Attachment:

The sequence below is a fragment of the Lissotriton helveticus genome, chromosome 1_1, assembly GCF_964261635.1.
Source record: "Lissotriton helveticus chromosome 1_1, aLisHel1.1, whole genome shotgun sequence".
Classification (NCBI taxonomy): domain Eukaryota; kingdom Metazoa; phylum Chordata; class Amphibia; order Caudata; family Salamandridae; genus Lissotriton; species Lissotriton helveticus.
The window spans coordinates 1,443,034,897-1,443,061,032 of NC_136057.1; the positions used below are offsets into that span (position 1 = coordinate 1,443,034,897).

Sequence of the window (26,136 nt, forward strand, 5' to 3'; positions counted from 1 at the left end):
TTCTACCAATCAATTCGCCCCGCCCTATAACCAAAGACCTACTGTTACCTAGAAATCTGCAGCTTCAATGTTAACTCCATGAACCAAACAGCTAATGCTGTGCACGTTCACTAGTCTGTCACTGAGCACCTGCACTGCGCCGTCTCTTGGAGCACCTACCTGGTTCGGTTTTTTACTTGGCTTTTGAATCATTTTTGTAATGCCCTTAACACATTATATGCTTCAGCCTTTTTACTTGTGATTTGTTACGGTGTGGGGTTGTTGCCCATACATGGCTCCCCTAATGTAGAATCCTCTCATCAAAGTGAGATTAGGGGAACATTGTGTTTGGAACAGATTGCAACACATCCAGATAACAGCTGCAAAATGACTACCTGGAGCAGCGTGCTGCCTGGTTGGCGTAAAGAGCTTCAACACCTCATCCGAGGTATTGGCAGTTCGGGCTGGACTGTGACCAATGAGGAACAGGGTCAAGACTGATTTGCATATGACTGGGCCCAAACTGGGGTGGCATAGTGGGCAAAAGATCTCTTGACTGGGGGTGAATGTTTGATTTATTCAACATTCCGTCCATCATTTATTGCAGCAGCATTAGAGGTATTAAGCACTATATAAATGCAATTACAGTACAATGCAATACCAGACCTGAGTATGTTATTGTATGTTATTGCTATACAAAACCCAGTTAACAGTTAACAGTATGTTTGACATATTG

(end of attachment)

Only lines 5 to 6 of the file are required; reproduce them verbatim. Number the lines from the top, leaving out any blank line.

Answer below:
Sequence of the window (26,136 nt, forward strand, 5' to 3'; positions counted from 1 at the left end):
TTCTACCAATCAATTCGCCCCGCCCTATAACCAAAGACCTACTGTTACCTAGAAATCTGCAGCTTCAATGTTAACTCCATGAACCAAACAGCTAATGCTGTGCACGTTCACTAGTCTGTCACTGAGCACCTGCACTGCGCCGTCTCTTGGAGCACCTACCTGGTTCGGTTTTTTACTTGGCTTTTGAATCATTTTTGTAATGCCCTTAACACATTATATGCTTCAGCCTTTTTACTTGTGATTTGTTACGGTGTGGGGTTGTTGCCCATACATGGCTCCCCTAATGTAGAATCCTCTCATCAAAGTGAGATTAGGGGAACATTGTGTTTGGAACAGATTGCAACACATCCAGATAACAGCTGCAAAATGACTACCTGGAGCAGCGTGCTGCCTGGTTGGCGTAAAGAGCTTCAACACCTCATCCGAGGTATTGGCAGTTCGGGCTGGACTGTGACCAATGAGGAACAGGGTCAAGACTGATTTGCATATGACTGGGCCCAAACTGGGGTGGCATAGTGGGCAAAAGATCTCTTGACTGGGGGTGAATGTTTGATTTATTCAACATTCCGTCCATCATTTATTGCAGCAGCATTAGAGGTATTAAGCACTATATAAATGCAATTACAGTACAATGCAATACCAGACCTGAGTATGTTATTGTATGTTATTGCTATACAAAACCCAGTTAACAGTTAACAGTATGTTTGACATATTG